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Over my career I have conducted ergonomics assessments of tens of thousands of workstations, processes, and people, including in the office environment.  I have worked with clients in mines 900-feet below New Mexico, with massive fulfillment centers across the US, completed overnight assessments for transportation companies in the dead of winter in Minnesota, and assisted clients in Europe, Asia, Australia, North America and the Caribbean. 

But regardless of where you work, or what you do, good work (and workstation) design is critical not only to your comfort, well-being, and safety, but also to your productivity and the quality of your work—as well as the profitability of your company.

The sudden move of millions of formerly traditional “office-based” employees to work-from-home during the 2020 COVID-19 pandemic shifted how millions of people work and go to school. Many people were suddenly thrown into unfamiliar territory along with their school- or preschool-aged children once the schools were all closed.

Good work posture is important, and this article will help you find a better position.

Both feet should be supported by the floor or a footrest. This helps you to sit back into the chair, and helps you look slimmer, because hunching forward displaces our internal organs from where they are supposed to be. If you frequently put your feet on the rungs of your chair, then something is wrong. Lower your chair until your feet are supported by the floor, then lower your work surface or keyboard tray until the keyboard is about elbow height. If you cannot lower your work surface, then place something under your feet, like a three-ring binder or a small box, until you feel yourself slightly tipping back into the chair.

Keep your knees bent about 90-degrees and adjust your chair so the front of the seat pan does not contact the back of your knees. Optimally there should be a two-finger gap between the front of the chair and the back of your knees. If the gap is too big, adjust the seat pan of the chair so it is “deeper.” If there is no gap, adjust the seat pan so the chair is less deep. Some people with shorter legs may need to adjust their chairs so the seat pans are less deep. If you do not have an adjustable chair, placed a pillow behind your back.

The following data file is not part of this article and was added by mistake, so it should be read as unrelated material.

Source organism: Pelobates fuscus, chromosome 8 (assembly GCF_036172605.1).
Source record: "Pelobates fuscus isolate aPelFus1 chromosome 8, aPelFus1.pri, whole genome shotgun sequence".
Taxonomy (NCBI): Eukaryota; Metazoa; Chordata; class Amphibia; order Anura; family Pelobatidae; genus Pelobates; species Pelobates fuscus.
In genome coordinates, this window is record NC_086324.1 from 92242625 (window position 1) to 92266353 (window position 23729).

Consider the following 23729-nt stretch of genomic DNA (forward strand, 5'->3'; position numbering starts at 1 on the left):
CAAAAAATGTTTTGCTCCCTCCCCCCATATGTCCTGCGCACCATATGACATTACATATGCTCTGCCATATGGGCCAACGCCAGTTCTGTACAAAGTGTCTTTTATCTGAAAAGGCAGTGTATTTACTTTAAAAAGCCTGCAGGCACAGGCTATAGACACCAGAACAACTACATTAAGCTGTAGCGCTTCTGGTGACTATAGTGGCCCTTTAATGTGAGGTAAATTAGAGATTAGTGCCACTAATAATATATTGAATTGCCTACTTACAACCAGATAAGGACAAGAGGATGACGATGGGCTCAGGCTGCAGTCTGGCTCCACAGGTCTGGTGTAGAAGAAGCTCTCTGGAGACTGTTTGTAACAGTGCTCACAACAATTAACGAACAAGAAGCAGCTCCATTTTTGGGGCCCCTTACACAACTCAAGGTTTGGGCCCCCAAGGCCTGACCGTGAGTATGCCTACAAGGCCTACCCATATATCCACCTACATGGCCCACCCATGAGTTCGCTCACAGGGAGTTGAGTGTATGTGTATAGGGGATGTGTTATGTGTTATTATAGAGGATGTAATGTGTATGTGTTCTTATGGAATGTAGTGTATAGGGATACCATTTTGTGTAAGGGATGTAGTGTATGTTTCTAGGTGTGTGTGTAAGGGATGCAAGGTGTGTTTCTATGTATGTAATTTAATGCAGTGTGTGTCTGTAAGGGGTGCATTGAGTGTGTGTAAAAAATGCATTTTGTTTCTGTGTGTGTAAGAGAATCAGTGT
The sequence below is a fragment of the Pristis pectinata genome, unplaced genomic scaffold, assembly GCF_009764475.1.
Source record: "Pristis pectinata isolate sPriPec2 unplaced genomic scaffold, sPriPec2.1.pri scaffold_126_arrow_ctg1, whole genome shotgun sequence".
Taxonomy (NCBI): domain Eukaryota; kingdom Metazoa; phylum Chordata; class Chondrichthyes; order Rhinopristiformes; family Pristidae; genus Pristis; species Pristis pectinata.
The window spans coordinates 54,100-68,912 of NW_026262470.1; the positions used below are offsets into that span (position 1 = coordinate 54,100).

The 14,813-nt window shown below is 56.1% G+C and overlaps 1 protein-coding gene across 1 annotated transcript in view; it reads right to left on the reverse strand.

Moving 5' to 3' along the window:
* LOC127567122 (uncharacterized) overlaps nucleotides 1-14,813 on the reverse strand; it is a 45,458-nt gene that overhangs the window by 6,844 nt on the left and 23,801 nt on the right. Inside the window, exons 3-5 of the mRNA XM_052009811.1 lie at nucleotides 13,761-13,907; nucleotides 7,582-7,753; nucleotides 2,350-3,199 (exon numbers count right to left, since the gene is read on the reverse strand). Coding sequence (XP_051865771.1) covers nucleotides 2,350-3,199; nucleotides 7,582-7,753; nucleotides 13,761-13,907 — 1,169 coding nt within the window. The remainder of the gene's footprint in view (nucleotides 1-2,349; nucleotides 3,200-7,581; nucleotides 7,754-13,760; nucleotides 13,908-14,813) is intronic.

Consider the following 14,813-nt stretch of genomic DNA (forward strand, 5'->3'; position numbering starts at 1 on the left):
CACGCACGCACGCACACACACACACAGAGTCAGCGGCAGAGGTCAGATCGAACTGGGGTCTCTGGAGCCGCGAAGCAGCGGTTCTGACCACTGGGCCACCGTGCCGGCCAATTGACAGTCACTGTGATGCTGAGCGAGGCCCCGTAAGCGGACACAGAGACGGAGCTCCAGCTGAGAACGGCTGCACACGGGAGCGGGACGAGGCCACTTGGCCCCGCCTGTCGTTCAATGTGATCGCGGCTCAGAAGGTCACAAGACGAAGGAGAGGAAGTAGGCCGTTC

Your thighs should be about parallel with the floor. If your knees are too low relative to your hips, you will not have good support for your back. Not only will you constantly try to slide back into the chair, you will probably feel some extra lower back discomfort.

The best way to sit is to grasp the armrests with each hand and literally “slide your butt” down the backrest of the chair.

Slightly recline in your chair. If we lean forward, our food won’t digest as well, and our respiration efficiency is affected, meaning we won’t get an optimal amount of oxygen to our brains – which is important not only during conference calls, but all day.

Use the right casters/rollers for your chair. If your office has a carpet, a standard “carpet-appropriate” caster will suffice, but if your chair is on a hard surface such as wood or tile, then a softer caster is important. If the caster on a hard surface is not soft enough, then a chair can actually roll out from underneath a person while they attempt to sit down. Falls that lead to serious injuries (and fatalities) have occurred due to this happening.

Your keyboard and mouse must work for you, not the other way around. Why are you accommodating them and leaning towards them? If you frequently lean forward, then all of the weight of your upper body is now concentrated on your lower spine. If you lean back into the chair, then the backrest of the chair absorbs most of the weight of your upper body.  

Bring the keyboard and mouse towards you, so you can work with your shoulders relaxed, elbows about 90-degrees, and your wrists straight.  

Your head belongs on your shoulders and not in front, to the side, or in back of them. Nor does it belong in a basket. If your head is forward of your torso, then it causes your upper back to deform, and can cause spine discomfort across your shoulder blades. Sit back into the chair and bring your head back onto your shoulders. It is much more comfortable! Your ears, shoulders, and hips should be in relative alignment.

Keep the top of the monitor screen(s) about eye level. If you wear bifocal or progressive eyeglasses, lower the screen practically to the desk surface (that’s what I have, what I do, and what works for me!)  If you have dual screens, they should be farther back on the desk, trusting you can read the screen, and the monitor you use more should be on the side of your stronger eye.

It is also important to consider children and pets while working from home. Keep cables and wires away from them, to avoid trips, falls, and damaged equipment. Also be sure to keep from overloading electrical circuits in older construction.

Other considerations include keeping scissors, staplers (especially electric ones) and paper shredders out of the reach of children. They can experience serious injuries, or worse.  

Contact QP3 ErgoSystems’ team for help with video-based office workstation assessments.

When you are ready, we can arrange for our on-site, customized ergonomics training, COVID-19 audit and assessment services, or our onsite/ride-along transportation, warehouse and distribution-focused ergonomics services for even more help. 

Feel free to call us at +1 (847) 921-3113, even just to chat… we’re all in this together!

  • Categorized in:
  • Injury Prevention
  • Health & Wellness